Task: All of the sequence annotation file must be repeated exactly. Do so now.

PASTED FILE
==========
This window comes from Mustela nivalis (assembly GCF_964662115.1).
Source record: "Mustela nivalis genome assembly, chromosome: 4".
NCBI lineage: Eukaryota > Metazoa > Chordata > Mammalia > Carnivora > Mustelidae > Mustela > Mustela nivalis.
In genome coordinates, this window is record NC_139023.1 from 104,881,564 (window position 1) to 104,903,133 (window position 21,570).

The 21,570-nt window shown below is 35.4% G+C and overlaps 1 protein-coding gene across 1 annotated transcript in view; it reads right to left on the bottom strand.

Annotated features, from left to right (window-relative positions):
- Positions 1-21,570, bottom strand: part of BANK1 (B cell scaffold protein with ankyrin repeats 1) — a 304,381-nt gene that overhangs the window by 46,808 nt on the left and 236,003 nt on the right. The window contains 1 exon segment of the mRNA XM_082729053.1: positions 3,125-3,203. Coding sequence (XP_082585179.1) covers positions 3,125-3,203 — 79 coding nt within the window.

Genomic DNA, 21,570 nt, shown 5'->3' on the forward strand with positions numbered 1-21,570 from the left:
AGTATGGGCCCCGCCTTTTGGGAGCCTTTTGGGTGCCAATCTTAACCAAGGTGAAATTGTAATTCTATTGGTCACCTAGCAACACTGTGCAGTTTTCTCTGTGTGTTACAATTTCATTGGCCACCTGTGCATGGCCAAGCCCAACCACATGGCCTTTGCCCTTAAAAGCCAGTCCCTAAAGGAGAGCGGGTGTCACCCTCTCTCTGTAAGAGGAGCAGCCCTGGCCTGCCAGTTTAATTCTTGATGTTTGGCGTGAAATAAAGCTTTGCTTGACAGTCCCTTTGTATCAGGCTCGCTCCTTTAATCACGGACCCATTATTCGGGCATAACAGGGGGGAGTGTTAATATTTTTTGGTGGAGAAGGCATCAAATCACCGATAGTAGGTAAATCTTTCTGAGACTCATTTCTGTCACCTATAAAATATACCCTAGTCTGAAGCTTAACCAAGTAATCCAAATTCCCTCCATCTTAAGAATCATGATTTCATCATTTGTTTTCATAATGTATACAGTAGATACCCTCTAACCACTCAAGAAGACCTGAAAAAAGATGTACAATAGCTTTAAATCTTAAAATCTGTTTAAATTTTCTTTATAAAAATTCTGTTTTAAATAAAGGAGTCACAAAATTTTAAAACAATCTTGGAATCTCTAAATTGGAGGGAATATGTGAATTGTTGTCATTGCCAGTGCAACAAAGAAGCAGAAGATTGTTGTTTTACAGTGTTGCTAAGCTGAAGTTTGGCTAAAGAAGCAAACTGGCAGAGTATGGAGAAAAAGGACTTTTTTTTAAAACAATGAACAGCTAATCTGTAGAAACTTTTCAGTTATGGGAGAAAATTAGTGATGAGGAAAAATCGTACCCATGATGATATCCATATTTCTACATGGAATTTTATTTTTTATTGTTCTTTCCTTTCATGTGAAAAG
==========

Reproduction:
This window comes from Mustela nivalis (assembly GCF_964662115.1).
Source record: "Mustela nivalis genome assembly, chromosome: 4".
NCBI lineage: Eukaryota > Metazoa > Chordata > Mammalia > Carnivora > Mustelidae > Mustela > Mustela nivalis.
In genome coordinates, this window is record NC_139023.1 from 104,881,564 (window position 1) to 104,903,133 (window position 21,570).

The 21,570-nt window shown below is 35.4% G+C and overlaps 1 protein-coding gene across 1 annotated transcript in view; it reads right to left on the bottom strand.

Annotated features, from left to right (window-relative positions):
- Positions 1-21,570, bottom strand: part of BANK1 (B cell scaffold protein with ankyrin repeats 1) — a 304,381-nt gene that overhangs the window by 46,808 nt on the left and 236,003 nt on the right. The window contains 1 exon segment of the mRNA XM_082729053.1: positions 3,125-3,203. Coding sequence (XP_082585179.1) covers positions 3,125-3,203 — 79 coding nt within the window.

Genomic DNA, 21,570 nt, shown 5'->3' on the forward strand with positions numbered 1-21,570 from the left:
AGTATGGGCCCCGCCTTTTGGGAGCCTTTTGGGTGCCAATCTTAACCAAGGTGAAATTGTAATTCTATTGGTCACCTAGCAACACTGTGCAGTTTTCTCTGTGTGTTACAATTTCATTGGCCACCTGTGCATGGCCAAGCCCAACCACATGGCCTTTGCCCTTAAAAGCCAGTCCCTAAAGGAGAGCGGGTGTCACCCTCTCTCTGTAAGAGGAGCAGCCCTGGCCTGCCAGTTTAATTCTTGATGTTTGGCGTGAAATAAAGCTTTGCTTGACAGTCCCTTTGTATCAGGCTCGCTCCTTTAATCACGGACCCATTATTCGGGCATAACAGGGGGGAGTGTTAATATTTTTTGGTGGAGAAGGCATCAAATCACCGATAGTAGGTAAATCTTTCTGAGACTCATTTCTGTCACCTATAAAATATACCCTAGTCTGAAGCTTAACCAAGTAATCCAAATTCCCTCCATCTTAAGAATCATGATTTCATCATTTGTTTTCATAATGTATACAGTAGATACCCTCTAACCACTCAAGAAGACCTGAAAAAAGATGTACAATAGCTTTAAATCTTAAAATCTGTTTAAATTTTCTTTATAAAAATTCTGTTTTAAATAAAGGAGTCACAAAATTTTAAAACAATCTTGGAATCTCTAAATTGGAGGGAATATGTGAATTGTTGTCATTGCCAGTGCAACAAAGAAGCAGAAGATTGTTGTTTTACAGTGTTGCTAAGCTGAAGTTTGGCTAAAGAAGCAAACTGGCAGAGTATGGAGAAAAAGGACTTTTTTTTAAAACAATGAACAGCTAATCTGTAGAAACTTTTCAGTTATGGGAGAAAATTAGTGATGAGGAAAAATCGTACCCATGATGATATCCATATTTCTACATGGAATTTTATTTTTTATTGTTCTTTCCTTTCATGTGAAAAG